Medical Association Journal 12/12/2000, Vol. 163 Issue
Reading bodies, not books
By P. Mony Singh
When I began medical school, I resolved not to change. Or at least, I
resolved not to give up those interests and aspirations that were most
important to me: literature and creative writing. I wanted to keep
intact my premedical self and experience life as a science student and
physician-in-training without losing who I was in the process.
I knew medical school would be hard -- my time short and my days
interminable. What could be better, I thought, at the end of a busy day
of lectures and a busy evening of studying, than to read some Chekhov,
Allende, Rushdie or Mistry? I imagined myself sinking into bed, sinking
into those books and emerging the following morning refreshed and ready
to add to my medical knowledge.
The tumult of experiences, facts and patients I encountered created a
rush of thoughts and feelings. I marvelled at how a patient's medical
history, taken over a brief hour, was a condensed narrative of a life. I
wanted to put it all down on paper. Clearly there was much fodder I
could whip into narratives and weave into plots -- or so I initially
But I have found that I am mostly storied out by the time I get home
each night. I've been taught cases based on real patients, read how
illness affects people's lives, listened to a patient discuss life with
a disease and chronicled the transformation of cells involved in a
pathologic process. By the end of the day, the last thing I want to do
is pick up a book and read it.
So where is the poetry in my life? In my first year of medical school
there were half-read novels in my room, open at pivotal pages, crushed
under the weight of my formidable medical textbooks. I learned a lot
from my textbooks and my classes, but the beauty of language was missing
from my life.
When I did try to read fiction, usually half asleep, my mind heavy with
the events of the day and week, my brain steeped in the facts of
anatomy, physiology and immunology, I had trouble concentrating. Graphs
of mortality rates for lymphomas, the stillness of bodies in the cadaver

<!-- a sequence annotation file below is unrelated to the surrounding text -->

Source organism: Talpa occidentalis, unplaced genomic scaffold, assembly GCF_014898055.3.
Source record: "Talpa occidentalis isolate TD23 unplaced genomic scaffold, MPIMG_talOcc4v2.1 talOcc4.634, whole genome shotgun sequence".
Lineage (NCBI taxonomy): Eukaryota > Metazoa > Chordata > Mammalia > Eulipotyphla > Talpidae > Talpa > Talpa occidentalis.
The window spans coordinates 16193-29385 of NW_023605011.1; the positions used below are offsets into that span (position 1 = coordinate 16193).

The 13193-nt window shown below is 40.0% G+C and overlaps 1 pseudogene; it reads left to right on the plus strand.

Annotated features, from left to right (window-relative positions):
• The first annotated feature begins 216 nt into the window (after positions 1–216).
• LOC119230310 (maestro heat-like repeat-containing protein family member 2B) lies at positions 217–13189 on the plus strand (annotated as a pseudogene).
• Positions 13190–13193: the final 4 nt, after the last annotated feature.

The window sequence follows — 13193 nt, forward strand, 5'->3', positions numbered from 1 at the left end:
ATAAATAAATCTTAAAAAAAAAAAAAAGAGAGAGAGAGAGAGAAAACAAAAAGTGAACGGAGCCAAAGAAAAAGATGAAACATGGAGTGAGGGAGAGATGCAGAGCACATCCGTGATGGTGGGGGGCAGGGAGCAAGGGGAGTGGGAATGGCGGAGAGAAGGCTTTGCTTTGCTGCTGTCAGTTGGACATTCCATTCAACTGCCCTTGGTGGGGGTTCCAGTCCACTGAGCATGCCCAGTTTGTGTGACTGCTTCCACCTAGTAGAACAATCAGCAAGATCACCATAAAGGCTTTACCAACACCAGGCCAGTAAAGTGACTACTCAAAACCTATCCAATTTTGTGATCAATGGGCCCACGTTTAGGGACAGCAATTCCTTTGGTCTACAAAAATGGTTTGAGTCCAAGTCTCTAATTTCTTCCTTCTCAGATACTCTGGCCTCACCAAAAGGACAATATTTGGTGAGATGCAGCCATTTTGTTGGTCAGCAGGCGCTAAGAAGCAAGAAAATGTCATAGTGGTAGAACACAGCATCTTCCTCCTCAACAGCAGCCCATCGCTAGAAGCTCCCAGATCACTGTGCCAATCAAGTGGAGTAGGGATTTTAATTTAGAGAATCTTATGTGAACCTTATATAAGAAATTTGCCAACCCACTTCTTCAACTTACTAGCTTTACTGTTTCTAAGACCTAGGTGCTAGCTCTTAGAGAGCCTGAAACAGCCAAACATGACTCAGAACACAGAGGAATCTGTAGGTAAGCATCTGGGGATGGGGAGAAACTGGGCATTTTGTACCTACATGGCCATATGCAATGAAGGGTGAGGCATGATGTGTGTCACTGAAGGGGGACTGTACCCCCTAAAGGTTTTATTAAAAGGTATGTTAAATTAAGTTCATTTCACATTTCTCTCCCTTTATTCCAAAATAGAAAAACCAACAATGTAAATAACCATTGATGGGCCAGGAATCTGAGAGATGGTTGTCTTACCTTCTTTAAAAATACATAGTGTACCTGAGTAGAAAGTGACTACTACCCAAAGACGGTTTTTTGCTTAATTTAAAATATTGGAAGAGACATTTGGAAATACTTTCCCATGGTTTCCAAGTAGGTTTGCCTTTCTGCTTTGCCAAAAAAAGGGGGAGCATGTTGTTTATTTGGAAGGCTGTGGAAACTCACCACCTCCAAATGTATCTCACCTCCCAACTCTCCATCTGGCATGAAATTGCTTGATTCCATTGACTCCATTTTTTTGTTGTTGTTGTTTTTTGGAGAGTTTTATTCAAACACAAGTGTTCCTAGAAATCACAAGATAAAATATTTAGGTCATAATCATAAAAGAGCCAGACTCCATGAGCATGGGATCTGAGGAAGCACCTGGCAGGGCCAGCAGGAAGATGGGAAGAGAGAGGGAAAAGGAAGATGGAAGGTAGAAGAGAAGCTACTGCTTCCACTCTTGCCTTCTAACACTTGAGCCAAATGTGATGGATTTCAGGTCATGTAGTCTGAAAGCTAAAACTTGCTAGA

room, a slide of a woman with rhinocerebral mucormycosis, her face eaten
away by fungus -- all of these things crowded into my brain and left no
room for another's imagination.
I even began feeling guilty whenever I did fish out a novel. First,
because there was always an imminent exam to study for, and second,
because medicine was changing me and I had no time to reflect on this
change -- let alone contest it. As a result, I dove into my studies
early on, abandoning my "other" books, and decided to concentrate on
Now that I'm in my second year of medical school, I'm a lot better at
carving out time for myself in order to pursue my interests -- and to
reflect on how I've changed. The art of separating my medical self from
my reading and writing self will continue to take time and, who knows, I
may not even want that separation after awhile.
When I began medical school I came across a quotation by Sir William Osler.
This passage, which I first read as a dismal statement on medical life, I now
read with growing insight: "Nothing will sustain you," Osler wrote to
the new physician, "more potently than the power to recognize in your humdrum
routine, as perhaps it may be thought, the true poetry of life -- the poetry of
the commonplace, of the ordinary man, of the plain, toil-worn woman, with their
loves and their joys, with their sorrows and their griefs."
This past year and a half I've discovered the eye-opening, touching and
exhausting world of medicine and I wouldn't give it up for anything
--not even for time and a well-stocked library. Perhaps Osler was right;
the poetry in my life doesn't need to be in books.
P. Mony Singh is a second-year medical student at the University of